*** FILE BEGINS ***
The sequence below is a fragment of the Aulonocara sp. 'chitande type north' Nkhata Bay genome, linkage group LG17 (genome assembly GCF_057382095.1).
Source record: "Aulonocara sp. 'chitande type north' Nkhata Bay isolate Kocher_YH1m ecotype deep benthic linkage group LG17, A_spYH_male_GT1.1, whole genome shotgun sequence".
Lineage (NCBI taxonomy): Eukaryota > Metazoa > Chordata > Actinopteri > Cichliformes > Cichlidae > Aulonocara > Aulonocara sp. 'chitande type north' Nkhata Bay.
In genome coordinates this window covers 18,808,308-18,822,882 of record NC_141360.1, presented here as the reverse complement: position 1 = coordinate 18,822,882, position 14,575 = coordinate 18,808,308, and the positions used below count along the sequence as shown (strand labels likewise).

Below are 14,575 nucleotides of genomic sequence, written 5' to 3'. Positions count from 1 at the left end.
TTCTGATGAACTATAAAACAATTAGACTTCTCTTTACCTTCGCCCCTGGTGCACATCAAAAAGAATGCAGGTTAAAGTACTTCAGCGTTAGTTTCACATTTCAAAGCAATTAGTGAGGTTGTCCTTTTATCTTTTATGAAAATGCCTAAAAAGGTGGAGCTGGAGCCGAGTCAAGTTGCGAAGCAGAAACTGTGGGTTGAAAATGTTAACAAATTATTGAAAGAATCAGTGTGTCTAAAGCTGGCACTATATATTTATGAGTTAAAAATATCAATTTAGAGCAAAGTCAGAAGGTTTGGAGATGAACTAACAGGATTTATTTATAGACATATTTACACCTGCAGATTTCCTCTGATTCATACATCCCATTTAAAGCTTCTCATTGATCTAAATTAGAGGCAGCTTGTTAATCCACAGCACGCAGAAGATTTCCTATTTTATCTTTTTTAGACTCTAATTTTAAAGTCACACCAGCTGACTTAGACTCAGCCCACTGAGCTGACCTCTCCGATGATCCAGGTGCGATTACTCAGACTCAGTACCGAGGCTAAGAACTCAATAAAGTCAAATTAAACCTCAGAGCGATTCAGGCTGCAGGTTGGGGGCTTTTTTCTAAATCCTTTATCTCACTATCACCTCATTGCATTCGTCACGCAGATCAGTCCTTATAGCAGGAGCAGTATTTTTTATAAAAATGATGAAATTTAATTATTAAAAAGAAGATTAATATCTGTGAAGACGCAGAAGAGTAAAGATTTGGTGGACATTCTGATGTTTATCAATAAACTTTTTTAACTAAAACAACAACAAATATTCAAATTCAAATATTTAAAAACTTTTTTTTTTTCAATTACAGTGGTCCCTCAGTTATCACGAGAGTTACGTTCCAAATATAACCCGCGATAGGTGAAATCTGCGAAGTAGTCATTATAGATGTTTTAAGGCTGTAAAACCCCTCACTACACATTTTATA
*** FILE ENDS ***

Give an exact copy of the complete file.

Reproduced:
The sequence below is a fragment of the Aulonocara sp. 'chitande type north' Nkhata Bay genome, linkage group LG17 (genome assembly GCF_057382095.1).
Source record: "Aulonocara sp. 'chitande type north' Nkhata Bay isolate Kocher_YH1m ecotype deep benthic linkage group LG17, A_spYH_male_GT1.1, whole genome shotgun sequence".
Lineage (NCBI taxonomy): Eukaryota > Metazoa > Chordata > Actinopteri > Cichliformes > Cichlidae > Aulonocara > Aulonocara sp. 'chitande type north' Nkhata Bay.
In genome coordinates this window covers 18,808,308-18,822,882 of record NC_141360.1, presented here as the reverse complement: position 1 = coordinate 18,822,882, position 14,575 = coordinate 18,808,308, and the positions used below count along the sequence as shown (strand labels likewise).

Below are 14,575 nucleotides of genomic sequence, written 5' to 3'. Positions count from 1 at the left end.
TTCTGATGAACTATAAAACAATTAGACTTCTCTTTACCTTCGCCCCTGGTGCACATCAAAAAGAATGCAGGTTAAAGTACTTCAGCGTTAGTTTCACATTTCAAAGCAATTAGTGAGGTTGTCCTTTTATCTTTTATGAAAATGCCTAAAAAGGTGGAGCTGGAGCCGAGTCAAGTTGCGAAGCAGAAACTGTGGGTTGAAAATGTTAACAAATTATTGAAAGAATCAGTGTGTCTAAAGCTGGCACTATATATTTATGAGTTAAAAATATCAATTTAGAGCAAAGTCAGAAGGTTTGGAGATGAACTAACAGGATTTATTTATAGACATATTTACACCTGCAGATTTCCTCTGATTCATACATCCCATTTAAAGCTTCTCATTGATCTAAATTAGAGGCAGCTTGTTAATCCACAGCACGCAGAAGATTTCCTATTTTATCTTTTTTAGACTCTAATTTTAAAGTCACACCAGCTGACTTAGACTCAGCCCACTGAGCTGACCTCTCCGATGATCCAGGTGCGATTACTCAGACTCAGTACCGAGGCTAAGAACTCAATAAAGTCAAATTAAACCTCAGAGCGATTCAGGCTGCAGGTTGGGGGCTTTTTTCTAAATCCTTTATCTCACTATCACCTCATTGCATTCGTCACGCAGATCAGTCCTTATAGCAGGAGCAGTATTTTTTATAAAAATGATGAAATTTAATTATTAAAAAGAAGATTAATATCTGTGAAGACGCAGAAGAGTAAAGATTTGGTGGACATTCTGATGTTTATCAATAAACTTTTTTAACTAAAACAACAACAAATATTCAAATTCAAATATTTAAAAACTTTTTTTTTTTCAATTACAGTGGTCCCTCAGTTATCACGAGAGTTACGTTCCAAATATAACCCGCGATAGGTGAAATCTGCGAAGTAGTCATTATAGATGTTTTAAGGCTGTAAAACCCCTCACTACACATTTTATA